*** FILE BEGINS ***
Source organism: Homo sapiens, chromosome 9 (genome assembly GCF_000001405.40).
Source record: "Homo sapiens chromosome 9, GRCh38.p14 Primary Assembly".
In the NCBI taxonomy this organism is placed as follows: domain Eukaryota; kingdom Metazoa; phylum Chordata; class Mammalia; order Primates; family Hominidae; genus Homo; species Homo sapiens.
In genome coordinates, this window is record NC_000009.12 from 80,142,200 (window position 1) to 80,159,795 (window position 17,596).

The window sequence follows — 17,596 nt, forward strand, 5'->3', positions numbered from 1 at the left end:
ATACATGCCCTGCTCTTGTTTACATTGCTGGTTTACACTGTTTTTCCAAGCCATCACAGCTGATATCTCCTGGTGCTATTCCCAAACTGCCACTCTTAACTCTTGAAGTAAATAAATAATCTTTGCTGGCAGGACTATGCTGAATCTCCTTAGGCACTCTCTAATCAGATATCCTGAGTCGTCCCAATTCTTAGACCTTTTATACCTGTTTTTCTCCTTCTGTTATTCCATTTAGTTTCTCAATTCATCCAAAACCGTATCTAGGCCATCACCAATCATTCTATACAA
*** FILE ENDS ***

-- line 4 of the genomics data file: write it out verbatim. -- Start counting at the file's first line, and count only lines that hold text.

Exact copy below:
In genome coordinates, this window is record NC_000009.12 from 80,142,200 (window position 1) to 80,159,795 (window position 17,596).